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Field Division of Education
The Geology of Rocky Mountain National Park
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Cambrian Period:

Early in Cambrian time the seas invaded the continental borders and advanced slowly toward the interior. They did not reach Colorado until nearly the close of the period, and as a consequence, no lower, middle, or early upper Cambrian rocks are found in the state. In later Cambrian time the seas invaded northern and central Colorado, the waters coming in from the northwest. The waters of the sea found the surface of decayed rock much as one finds the surface of the lower granitic areas of today, strewn with broken rock, sand, and clay, grading downward into the unweathered bedrock. The rivers which formerly carried the sediments beyond the region into the oceans bordering the continent, now dropped them in the shore waters of the invading sea. The waves worked over the residual surface material, and the sediments brought in by the streams, sorting them and spreading them over the sea floor in layers or strata of conglomerate, sandstone and shale. In some parts of the sea the shore waters were clear and made a favorable habitat for animals and plants. The animals took lime from the waters, made it into their shells and other parts, and as the animals died, these limy parts accumulated on the bottom. Century after century these accumulations grow, and the waves broke and ground many of them into a mud-like mass and spread a mixture of limestone mud, shells, and shell fragments over the sea floor in layers which afterward consolidated into limestone strata of the upper part of the Cambrian formation.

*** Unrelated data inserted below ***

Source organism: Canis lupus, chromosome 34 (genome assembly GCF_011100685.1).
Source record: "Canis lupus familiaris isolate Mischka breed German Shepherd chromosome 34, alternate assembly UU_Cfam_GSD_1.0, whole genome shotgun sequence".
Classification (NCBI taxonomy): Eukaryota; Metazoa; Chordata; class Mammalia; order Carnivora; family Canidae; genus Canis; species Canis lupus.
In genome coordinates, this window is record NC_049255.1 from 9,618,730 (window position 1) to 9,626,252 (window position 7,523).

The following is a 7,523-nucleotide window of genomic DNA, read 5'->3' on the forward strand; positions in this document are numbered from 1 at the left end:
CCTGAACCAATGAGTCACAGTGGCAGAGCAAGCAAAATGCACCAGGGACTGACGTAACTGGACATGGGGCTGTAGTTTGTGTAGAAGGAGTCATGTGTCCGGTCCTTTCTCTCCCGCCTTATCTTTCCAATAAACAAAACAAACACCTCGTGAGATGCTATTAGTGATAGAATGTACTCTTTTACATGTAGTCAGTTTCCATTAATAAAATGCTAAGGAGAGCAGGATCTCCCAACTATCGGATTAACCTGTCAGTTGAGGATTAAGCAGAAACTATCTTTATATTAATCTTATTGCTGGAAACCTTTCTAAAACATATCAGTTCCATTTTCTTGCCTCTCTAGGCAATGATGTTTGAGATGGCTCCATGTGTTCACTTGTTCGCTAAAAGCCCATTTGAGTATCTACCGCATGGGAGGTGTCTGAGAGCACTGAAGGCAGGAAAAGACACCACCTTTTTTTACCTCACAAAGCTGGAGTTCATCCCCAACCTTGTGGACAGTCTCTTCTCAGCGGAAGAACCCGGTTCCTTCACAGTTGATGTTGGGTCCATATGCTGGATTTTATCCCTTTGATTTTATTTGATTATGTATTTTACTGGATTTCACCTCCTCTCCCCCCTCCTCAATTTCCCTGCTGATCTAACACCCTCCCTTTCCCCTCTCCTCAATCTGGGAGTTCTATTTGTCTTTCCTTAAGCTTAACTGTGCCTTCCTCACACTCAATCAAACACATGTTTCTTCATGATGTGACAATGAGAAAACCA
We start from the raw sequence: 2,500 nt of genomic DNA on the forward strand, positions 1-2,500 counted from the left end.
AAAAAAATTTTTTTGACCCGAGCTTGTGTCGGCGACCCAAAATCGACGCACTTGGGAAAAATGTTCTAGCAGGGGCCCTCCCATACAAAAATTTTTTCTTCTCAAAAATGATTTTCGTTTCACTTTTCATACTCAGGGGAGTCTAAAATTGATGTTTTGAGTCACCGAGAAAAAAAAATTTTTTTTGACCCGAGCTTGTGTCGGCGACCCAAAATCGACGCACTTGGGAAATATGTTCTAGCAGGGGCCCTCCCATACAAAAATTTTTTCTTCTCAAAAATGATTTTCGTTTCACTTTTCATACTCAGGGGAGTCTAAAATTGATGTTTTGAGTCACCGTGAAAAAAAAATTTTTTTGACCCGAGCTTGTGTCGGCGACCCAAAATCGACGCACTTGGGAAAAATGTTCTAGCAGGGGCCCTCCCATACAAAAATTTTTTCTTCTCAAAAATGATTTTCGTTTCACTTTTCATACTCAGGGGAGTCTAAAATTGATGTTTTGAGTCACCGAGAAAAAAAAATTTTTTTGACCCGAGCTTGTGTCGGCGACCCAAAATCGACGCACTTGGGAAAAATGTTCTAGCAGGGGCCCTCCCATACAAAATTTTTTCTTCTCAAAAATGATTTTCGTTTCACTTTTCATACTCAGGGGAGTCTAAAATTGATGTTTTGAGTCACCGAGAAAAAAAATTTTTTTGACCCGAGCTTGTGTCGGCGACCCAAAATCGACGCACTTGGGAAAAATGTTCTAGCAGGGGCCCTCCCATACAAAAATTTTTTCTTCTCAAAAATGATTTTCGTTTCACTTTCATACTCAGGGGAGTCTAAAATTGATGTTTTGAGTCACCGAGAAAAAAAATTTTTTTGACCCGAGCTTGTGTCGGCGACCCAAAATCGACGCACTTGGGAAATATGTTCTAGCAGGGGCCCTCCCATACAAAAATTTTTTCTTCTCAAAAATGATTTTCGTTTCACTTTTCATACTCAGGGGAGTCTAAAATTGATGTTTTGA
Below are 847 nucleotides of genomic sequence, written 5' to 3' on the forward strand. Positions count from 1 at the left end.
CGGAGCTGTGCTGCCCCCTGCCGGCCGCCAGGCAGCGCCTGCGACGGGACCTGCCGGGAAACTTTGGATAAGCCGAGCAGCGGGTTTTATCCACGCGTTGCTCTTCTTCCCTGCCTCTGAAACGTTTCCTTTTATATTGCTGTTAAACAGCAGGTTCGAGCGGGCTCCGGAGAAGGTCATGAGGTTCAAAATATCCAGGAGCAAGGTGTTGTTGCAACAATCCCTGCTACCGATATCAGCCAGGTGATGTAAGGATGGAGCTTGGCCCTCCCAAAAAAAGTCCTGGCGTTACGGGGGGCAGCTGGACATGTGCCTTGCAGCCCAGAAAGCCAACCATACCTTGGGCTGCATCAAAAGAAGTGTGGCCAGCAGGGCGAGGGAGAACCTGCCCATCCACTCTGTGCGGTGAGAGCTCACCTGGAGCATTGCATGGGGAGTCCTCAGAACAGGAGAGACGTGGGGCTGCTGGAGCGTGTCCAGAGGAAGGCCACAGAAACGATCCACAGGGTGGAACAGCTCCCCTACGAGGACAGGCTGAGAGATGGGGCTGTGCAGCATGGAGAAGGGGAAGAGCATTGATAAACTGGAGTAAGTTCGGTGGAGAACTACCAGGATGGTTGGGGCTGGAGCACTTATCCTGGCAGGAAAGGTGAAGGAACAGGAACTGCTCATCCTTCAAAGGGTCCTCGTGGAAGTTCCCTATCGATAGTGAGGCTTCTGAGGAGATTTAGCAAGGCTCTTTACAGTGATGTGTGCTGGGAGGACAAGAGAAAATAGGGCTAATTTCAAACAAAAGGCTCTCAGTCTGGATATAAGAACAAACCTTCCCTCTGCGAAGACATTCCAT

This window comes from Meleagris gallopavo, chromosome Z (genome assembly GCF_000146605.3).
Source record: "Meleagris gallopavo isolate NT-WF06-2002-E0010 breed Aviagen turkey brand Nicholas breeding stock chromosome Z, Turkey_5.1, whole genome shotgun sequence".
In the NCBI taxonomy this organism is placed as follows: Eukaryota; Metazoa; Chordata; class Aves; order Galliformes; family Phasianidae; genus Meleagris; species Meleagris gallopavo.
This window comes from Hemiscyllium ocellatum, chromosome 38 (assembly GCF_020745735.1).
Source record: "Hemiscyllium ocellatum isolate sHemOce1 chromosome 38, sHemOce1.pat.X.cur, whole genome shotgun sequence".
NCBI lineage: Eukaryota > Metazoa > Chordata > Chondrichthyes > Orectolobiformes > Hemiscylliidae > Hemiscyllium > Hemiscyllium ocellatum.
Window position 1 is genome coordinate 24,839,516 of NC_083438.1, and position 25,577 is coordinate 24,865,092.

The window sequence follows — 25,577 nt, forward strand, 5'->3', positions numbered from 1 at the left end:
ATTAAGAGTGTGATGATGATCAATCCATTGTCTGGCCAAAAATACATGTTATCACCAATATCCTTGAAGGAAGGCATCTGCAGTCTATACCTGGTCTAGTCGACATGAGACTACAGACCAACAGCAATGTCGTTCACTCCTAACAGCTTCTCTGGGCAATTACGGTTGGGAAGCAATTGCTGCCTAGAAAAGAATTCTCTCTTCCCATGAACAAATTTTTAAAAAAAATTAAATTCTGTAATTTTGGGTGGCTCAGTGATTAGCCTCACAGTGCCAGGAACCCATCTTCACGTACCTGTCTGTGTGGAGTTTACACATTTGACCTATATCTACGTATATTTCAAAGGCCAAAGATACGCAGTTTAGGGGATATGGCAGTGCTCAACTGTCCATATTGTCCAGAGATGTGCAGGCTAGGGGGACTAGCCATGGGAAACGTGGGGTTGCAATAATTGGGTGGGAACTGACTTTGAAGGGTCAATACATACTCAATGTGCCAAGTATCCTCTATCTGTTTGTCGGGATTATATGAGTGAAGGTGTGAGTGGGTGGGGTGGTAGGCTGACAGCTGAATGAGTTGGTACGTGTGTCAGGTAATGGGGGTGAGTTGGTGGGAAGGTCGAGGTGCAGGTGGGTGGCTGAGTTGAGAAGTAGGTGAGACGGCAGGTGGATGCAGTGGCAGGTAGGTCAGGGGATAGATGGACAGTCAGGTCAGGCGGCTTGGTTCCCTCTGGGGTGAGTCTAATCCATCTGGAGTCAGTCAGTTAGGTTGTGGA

Cambrian rocks have not been recognized in the boundaries of the park, but they are known to occur at numerous points along the eastern slope of the Front Range in southern Colorado. There they consist principally of sandstone with some shale and a little limestone. They also occur bordering the Pre-Cambrian masses in the San Juan Mountains, along the White River Plateau, and in the Uinta Mountains. The formation is generally thin, but in the Uinta region it reaches a thickness of 1,200 feet.